Because of this proposed disapproval, EPA proposed a FIP to meet the visibility protection requirement. To meet this FIP duty, EPA proposed to find that North Dakota sources would be sufficiently controlled to eliminate interference with the visibility programs of other states by a combination of the measures that EPA was proposing to approve as meeting the regional haze SIP requirements combined with the additional measures that it was proposing to impose in a FIP to meet the remaining regional haze SIP requirements.

EPA requested comments on all aspects of its proposed action and provided a two-month comment period that closed in November 2011. EPA received a significant number of comments, both from commenters, particularly citizens and environmental groups, that supported EPA’s proposed action, and from commenters, primarily from state and city agencies, rural power cooperatives, and industrial facilities and groups, that were critical of the proposed action.

In the final action published April 6, EPA disapproved:

  • North Dakota’s NOx BART determinations and emissions limits for CCS Units 1 and 2.
  • North Dakota’s determination under the reasonable progress requirements that no additional NOx emissions controls are warranted at AVS Units 1 and 2.
  • North Dakota’s RPGs.
  • Portions of North Dakota’s LTS that rely on or reflect other aspects of the RH SIP that EPA has now disapproved.

EPA did approve the remaining aspects of North Dakota’s RH SIP revision that was submitted in March 2010 and SIP Supplement No. 1 submitted in July 2010. EPA said it is not taking action on the remainder of a July 2011 state submittal at this time.

The final FIP that EPA has issued to fill in the gaps on what it has disapproved includes the following elements:

  • NOx BART determination and emission limit for CCS Units 1 and 2 of 0.13 lb/MMBtu averaged across the two units on a 30-day rolling average, and a requirement that the owners/operators comply with this NOx BART limit within five years of the effective date of this final rule.
  • A reasonable progress determination and NOx emission limit for AVS Units 1 and 2 of 0.17 lb/MMBtu that applies singly to each of these units on a 30-day rolling average, and a requirement that the owner/operator meet the limit as expeditiously as practicable, but no later than July 31, 2018.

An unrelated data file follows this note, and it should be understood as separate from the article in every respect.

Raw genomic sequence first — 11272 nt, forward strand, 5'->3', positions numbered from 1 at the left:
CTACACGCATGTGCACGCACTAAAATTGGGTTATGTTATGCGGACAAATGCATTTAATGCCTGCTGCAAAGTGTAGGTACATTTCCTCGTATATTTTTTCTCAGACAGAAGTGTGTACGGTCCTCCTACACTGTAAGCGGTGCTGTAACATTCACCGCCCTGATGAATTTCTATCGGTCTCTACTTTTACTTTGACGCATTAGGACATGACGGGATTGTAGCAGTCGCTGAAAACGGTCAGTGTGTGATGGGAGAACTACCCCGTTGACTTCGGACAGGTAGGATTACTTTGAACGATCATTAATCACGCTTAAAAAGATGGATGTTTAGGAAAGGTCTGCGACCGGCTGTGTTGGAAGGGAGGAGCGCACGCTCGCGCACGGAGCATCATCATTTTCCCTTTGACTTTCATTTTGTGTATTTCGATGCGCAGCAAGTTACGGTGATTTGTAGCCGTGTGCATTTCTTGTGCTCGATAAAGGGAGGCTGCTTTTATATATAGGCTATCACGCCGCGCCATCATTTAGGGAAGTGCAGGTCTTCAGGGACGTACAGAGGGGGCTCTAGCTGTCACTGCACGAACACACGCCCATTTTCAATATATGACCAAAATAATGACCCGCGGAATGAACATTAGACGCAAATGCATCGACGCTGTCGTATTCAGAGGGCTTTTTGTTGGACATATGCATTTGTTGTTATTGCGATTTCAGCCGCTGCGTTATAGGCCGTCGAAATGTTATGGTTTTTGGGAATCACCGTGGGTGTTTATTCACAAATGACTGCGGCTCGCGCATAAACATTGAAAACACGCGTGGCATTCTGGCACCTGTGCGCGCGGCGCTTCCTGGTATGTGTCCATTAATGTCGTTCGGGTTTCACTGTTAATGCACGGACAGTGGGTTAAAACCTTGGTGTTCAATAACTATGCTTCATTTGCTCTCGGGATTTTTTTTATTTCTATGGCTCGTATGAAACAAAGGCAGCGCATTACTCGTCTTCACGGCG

• Monitoring, record-keeping, and reporting requirements for the above four units to ensure compliance with these emission limitations.
  • RPGs consistent with the SIP limits approved and the final FIP limits.
  • LTS elements that reflect the other aspects of the finalized FIP.

As for the FIP that the agency came up with to address the “good neighbor” pollution transport impacts on nearby states, EPA found that North Dakota sources will be sufficiently controlled to eliminate interference with the visibility programs of other states by a combination of the measures in the North Dakota SIP that it did approve, plus the measures in the FIP. “We note that North Dakota always has the discretion to revise its SIP and submit the revision to us,” EPA wrote. “Should such a revision meet CAA requirements, we would replace our FIP with North Dakota’s SIP revision.”

EPA explained the reasons for the SIP changes that it included in its own FIP.

NOx BART for Milton R. Young Station Units 1-2 and Leland Olds Station Unit 2 – After considering a recent judicial decision, EPA decided to approve North Dakota’s NOx BART determination for MRYS 1 and 2 and LOS 2 and to not promulgate a FIP for NOx BART for these units. In July 2006, the U.S. District Court for the District of North Dakota entered a consent decree between EPA, the state, and Minnkota Power Cooperative related to permitting requirements at MRYS 1 and 2. The consent decree called for North Dakota to make a best available control technology (BACT) determination for NOx for MRYS 1 and 2.